Don't get it twisted. This era of NBA basketball belongs to Stephen Curry

Four-time NBA champion Stephen Curry wins his first-ever Bill Russell NBA Finals MVP Award after the Golden State Warriors defeated the Boston Celtics in six games.

On April 2, 2021, the Golden State Warriors lost to the Toronto Raptors by 53 points. At the time, it seemed like the last body blow after the Raptors snatched their championship crown in 2019. The dynasty over. Stephen Curry’s time as the poster boy for the league elapsed. Yet, here we are 14 months later, and the Warriors are NBA champions once again.

The Curry-led Warriors are now the first team in NBA history to go from worst to first in three seasons, and the first team to win four championships in an eight-season span since the Chicago Bulls won six from 1991 to '98.

There are many reasons for the bounce back, but the pivotal one is the sustained success of Wardell Stephen Curry. As Curry thrived in the championship limelight once again, he reaffirmed something that is self-evident when you dive deep into the numbers: this is the Stephen Curry era. Yes, even above LeBron James.

Before you head straight to the comment section, that doesn’t mean he’s by default a better player than James. But Curry certainly has defined this era of basketball with the way he has left his imprint on the game, and no matter what list of all-time greats you curate, his name has to be on it.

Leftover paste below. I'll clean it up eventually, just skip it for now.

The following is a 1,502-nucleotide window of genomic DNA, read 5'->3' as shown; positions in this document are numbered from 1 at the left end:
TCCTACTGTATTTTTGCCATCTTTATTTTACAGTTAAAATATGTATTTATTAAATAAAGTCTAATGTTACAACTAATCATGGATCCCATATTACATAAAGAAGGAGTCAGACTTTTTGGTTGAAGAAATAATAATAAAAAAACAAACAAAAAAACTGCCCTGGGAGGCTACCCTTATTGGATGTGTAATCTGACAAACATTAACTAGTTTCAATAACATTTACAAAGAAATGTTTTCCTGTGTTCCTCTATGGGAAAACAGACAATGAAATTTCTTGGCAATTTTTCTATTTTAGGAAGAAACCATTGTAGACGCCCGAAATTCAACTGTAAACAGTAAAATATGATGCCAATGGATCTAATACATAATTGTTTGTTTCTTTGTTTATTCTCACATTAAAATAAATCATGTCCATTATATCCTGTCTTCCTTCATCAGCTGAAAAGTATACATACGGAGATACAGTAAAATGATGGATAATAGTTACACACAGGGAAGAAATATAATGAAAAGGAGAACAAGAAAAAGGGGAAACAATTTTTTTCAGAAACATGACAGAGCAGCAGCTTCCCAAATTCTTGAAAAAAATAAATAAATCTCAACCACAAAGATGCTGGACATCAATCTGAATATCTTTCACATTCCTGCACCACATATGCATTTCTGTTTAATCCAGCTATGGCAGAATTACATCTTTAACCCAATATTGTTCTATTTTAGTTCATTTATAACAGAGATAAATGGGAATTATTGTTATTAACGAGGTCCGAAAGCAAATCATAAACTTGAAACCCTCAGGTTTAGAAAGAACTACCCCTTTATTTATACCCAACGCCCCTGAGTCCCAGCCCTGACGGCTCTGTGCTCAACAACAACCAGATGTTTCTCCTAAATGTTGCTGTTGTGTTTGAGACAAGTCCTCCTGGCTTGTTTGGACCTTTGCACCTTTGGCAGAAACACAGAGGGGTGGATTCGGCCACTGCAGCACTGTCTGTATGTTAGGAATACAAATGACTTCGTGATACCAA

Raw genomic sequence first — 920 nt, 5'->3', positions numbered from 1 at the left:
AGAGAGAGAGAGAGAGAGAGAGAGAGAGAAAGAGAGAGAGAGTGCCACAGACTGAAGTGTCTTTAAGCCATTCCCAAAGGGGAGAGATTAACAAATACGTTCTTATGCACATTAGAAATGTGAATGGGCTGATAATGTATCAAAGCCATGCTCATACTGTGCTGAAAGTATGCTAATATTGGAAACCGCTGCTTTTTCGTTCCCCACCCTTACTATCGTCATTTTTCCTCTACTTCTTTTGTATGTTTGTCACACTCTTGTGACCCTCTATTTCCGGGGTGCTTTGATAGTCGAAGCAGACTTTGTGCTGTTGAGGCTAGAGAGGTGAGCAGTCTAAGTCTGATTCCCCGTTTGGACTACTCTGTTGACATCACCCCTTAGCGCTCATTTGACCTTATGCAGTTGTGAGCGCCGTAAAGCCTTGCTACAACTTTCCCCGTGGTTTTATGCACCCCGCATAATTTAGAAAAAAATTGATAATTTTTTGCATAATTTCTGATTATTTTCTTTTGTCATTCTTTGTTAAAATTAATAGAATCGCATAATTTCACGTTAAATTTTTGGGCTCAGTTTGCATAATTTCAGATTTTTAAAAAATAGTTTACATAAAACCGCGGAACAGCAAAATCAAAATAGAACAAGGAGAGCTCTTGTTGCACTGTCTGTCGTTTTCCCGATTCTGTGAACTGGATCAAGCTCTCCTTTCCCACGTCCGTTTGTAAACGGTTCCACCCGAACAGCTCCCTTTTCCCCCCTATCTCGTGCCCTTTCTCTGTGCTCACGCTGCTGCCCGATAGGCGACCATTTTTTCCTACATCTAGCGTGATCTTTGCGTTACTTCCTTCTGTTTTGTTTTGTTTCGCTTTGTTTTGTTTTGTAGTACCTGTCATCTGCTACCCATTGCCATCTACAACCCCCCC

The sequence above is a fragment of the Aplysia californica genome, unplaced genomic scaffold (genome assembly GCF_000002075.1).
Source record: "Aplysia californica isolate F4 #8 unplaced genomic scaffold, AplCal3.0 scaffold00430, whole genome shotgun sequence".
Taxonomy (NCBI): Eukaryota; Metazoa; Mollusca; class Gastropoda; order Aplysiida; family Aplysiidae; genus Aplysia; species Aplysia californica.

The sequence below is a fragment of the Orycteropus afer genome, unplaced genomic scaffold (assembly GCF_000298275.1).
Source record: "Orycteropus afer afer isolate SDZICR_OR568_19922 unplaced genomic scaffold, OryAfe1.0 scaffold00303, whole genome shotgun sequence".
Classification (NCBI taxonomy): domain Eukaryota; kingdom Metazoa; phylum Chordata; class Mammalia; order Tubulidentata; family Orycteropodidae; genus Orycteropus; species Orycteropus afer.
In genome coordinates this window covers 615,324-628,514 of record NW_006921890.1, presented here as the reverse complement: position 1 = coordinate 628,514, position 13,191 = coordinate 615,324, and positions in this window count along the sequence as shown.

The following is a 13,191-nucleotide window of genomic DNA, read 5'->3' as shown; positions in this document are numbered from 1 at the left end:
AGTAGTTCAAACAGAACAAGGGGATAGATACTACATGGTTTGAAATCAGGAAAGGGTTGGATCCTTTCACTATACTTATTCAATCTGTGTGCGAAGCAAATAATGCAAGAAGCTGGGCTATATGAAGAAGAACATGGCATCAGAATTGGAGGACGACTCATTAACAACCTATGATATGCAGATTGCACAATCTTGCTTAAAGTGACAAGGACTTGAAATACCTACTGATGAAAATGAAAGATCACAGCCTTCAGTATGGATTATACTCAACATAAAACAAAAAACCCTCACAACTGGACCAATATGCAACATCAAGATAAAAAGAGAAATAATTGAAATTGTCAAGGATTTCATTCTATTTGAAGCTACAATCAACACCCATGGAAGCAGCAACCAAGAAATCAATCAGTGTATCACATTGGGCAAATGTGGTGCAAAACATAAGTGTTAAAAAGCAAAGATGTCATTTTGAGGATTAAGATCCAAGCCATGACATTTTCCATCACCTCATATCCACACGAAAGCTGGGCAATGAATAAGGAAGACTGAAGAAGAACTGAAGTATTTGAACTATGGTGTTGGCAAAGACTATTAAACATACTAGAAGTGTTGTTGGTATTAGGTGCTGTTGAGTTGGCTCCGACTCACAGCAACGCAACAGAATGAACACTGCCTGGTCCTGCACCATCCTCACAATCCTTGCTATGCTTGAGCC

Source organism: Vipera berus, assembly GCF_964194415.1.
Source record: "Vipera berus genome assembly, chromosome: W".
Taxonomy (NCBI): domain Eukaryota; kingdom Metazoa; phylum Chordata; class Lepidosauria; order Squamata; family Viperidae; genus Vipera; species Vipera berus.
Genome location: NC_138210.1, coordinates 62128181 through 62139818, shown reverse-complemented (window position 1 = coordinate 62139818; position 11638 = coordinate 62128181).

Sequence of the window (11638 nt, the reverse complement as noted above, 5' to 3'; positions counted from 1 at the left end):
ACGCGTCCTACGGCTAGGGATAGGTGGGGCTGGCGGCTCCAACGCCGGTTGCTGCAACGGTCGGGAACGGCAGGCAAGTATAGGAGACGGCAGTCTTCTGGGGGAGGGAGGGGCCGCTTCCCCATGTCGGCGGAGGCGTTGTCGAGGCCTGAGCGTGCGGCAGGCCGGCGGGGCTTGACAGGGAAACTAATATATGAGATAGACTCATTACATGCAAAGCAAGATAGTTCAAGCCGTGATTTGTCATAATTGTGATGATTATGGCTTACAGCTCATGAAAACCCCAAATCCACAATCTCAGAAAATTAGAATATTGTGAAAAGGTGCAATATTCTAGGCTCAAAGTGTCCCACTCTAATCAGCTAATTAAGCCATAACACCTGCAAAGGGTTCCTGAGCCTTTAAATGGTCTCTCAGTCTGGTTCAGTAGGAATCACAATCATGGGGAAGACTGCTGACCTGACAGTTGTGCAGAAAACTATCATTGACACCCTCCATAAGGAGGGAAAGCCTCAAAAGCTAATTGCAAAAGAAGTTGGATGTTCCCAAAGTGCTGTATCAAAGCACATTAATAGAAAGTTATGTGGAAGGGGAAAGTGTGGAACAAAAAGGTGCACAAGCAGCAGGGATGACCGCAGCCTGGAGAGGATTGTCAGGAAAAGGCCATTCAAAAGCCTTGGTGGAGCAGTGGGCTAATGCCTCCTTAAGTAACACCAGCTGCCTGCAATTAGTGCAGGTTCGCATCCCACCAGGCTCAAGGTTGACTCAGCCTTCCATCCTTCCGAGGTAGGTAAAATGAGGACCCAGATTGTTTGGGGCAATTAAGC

When Seth Curry hugged his older brother on the parquet floor in Boston, the first thing he screamed was “what are they going to say now?” It became the common refrain as the Warriors celebrated throughout the night. The answer is we need to give Curry his flowers, because he dispelled the tired arguments that have been used to invalidate his place among the all-time greats.

The knock on Curry was about his post-season and Finals resume, but that is actually when he’s done his best work compared to the other all-time greats.

Before these Finals, his career average was 27 points, seven rebounds and seven assists. So, the notion he needed to have a great Finals this year to change his legacy is fake news.

In any case, the Finals stage wasn’t too big once again this year as he averaged 31.2 points, 6.0 rebounds, 5.0 assists and 5.2 threes, shooting an efficient .482/.437/.857 — which made for a stellar 62.6 true-shooting percentage. Remember, he put this up on the No. 1 ranked defence while being guarded by the defensive player of the year. And the Warriors' offensive rating these Finals? 115.8 with Curry on the floor, 88.6 off it.

The 2022 playoffs were not an anomaly. Curry has a higher true-shooting percentage in the Finals than James, Kobe Bryant and Michael Jordan.

Another knock on him was he wasn’t clutch enough compared to his big-game teammates. Well, Curry has the most playoff field goals made in the clutch since 2012-13.

In fact, Curry shines brightest in title-clinching wins: his 32.5 career points-per-game in title-clinchers is second all-time, trailing only Jordan.

Don’t let his birth certificate reading 34 years of age fool you, he is in a prime position to extend his reign. Curry is now the second-oldest player to produce 40 points and 10 rebounds in a Finals game.

And this is Curry’s most decorated year ever. He broke the all-time three-point record and won: an All-Star MVP, Western Conference Finals MVP, World Championship and Finals MVP all in one year.